There is always controversy when the Government rewrites the National Curriculum. Certainly in Junior Schools, as Key Stage One and Two are being rewritten, the debate has tended to focus on what to teach rather than how we should teach it.
For me, a key failing in this way of thinking is that focusing on content rather than on the process of learning fails to appreciate improvements in technology. These days, retaining knowledge is not as important as an individual developing the skills necessary to find information and in doing interesting and creative things with it once they have found it. We know from higher education and the world of work that motivated, creative and confident pupils who can solve problems, collaborate and communicate effectively are as highly sought after, if not more so, as people who are good at amassing knowledge and passing examinations. At BGS we focus on how we help our girls become highly efficient at both.
As we understand more and more about how the brain works, which parts are activated by what sorts of experience and task, we can use this information to focus on activities and strategies that provide the best kinds of learning. Within this sort of environment, the limitations of focusing solely on issues such as whether we should we teach more locational knowledge in Geography or if we should include only British History on the syllabus are hugely apparent.
This week, I attended a Junior School conference where they likened the learning process to a tree of knowledge. The leaves, the lush growth at the top of the tree, are the things that a learner has learned – the knowledge, the fact and ideas. These ideas, the leaves, grow through studying within subject disciplines. The branches are those disciplines. Learning within these disciplines grows out of the trunk, which we might imagine as the self-image of the learner, how they see themselves, their self-esteem.
All these things are the visible part of what the learner is about, but just like the tree, these things only grow because there is a system underneath that supports it and keeps it upright. We might think of this support system as being the skills – the ability to think, solve problems, the ability to read, write and count – that every learner needs. Even lower down the tree – the tips of the roots, where the nutrients and water the tree needs are taken in – we might think of the dispositions a learner needs, such as confidence, compassion, resilience and resourcefulness. To extend this analogy even further and apply the lifecycle of the tree to that of the learner, come the autumn, the leaves fall from the tree and blow away. Some are reused by the tree as decaying litter but those carried away on the breeze are not needed by the tree. Similarly, what knowledge we’ve accumulated but don’t need we forget and discard. However, because – just like the tree – we have the right support systems in place, we can regrow those leaves of ideas and information, when the need or spring arrives. Unless the roots and trunk are strong the knowledge will not regrow, hence the vital importance of developing and nurturing not just the leaves but the whole structure.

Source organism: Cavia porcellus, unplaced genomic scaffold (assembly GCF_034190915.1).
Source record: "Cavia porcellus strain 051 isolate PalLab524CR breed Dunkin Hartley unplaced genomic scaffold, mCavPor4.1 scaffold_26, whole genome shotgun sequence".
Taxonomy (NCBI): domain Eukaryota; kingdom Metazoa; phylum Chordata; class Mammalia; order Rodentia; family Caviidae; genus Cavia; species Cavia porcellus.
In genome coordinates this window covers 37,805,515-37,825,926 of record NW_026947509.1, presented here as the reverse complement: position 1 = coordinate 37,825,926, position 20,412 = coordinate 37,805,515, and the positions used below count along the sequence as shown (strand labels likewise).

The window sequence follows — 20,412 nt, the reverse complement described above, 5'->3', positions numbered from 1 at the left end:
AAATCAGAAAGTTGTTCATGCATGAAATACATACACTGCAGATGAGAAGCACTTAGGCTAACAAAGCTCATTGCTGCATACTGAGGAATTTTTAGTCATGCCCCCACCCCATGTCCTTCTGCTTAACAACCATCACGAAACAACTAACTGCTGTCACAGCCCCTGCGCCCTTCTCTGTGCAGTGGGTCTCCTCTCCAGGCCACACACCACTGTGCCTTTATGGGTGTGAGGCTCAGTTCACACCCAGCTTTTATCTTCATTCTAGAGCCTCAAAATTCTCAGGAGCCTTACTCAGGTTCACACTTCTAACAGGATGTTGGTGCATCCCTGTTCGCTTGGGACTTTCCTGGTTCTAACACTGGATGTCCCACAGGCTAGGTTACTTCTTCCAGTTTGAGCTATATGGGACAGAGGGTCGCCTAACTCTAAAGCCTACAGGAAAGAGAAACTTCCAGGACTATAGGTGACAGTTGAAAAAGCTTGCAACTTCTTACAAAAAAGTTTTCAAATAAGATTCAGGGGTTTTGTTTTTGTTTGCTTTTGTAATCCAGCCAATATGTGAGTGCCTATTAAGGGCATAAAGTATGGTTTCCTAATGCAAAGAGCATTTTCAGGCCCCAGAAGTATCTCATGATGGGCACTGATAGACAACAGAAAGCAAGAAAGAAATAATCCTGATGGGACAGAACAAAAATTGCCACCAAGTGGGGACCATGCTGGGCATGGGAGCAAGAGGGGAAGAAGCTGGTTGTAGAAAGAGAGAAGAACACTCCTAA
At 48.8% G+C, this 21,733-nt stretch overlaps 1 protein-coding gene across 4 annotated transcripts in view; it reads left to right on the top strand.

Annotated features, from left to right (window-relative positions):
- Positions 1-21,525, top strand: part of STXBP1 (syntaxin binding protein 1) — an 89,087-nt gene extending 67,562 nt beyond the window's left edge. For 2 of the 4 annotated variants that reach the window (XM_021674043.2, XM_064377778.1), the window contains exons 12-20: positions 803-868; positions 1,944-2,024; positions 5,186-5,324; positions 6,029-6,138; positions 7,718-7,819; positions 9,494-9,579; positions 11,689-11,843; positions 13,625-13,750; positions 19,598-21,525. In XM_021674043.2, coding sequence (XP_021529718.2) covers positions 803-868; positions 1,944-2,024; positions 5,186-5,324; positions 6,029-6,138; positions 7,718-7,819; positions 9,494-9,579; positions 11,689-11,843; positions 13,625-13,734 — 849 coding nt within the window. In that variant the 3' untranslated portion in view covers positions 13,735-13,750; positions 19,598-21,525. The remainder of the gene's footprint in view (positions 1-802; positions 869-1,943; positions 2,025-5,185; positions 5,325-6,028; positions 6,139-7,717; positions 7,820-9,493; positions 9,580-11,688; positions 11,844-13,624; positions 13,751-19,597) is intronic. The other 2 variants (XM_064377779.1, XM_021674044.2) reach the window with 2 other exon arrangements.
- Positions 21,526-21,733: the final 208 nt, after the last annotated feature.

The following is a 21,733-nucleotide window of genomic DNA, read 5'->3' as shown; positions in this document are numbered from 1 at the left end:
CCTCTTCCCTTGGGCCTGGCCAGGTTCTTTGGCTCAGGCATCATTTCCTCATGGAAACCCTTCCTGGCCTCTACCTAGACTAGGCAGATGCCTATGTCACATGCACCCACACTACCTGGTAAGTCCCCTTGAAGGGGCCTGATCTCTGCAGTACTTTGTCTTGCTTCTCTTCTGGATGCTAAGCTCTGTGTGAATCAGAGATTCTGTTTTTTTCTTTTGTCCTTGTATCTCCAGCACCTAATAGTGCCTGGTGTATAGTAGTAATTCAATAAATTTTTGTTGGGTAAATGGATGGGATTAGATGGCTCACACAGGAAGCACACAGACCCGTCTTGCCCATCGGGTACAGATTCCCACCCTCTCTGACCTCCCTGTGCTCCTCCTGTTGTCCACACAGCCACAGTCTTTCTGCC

I found this a useful and interesting analogy and it reminded me why it is so very important that as a school we should continue to focus as much on how our girls learn and in ensuring their foundations are secure, as the leaves, the knowledge, that as adults we know we forget too quickly. In an age where mobile technology means we can retrieve information, and regrow those leaves, with the click of a button, this has never been so pertinent.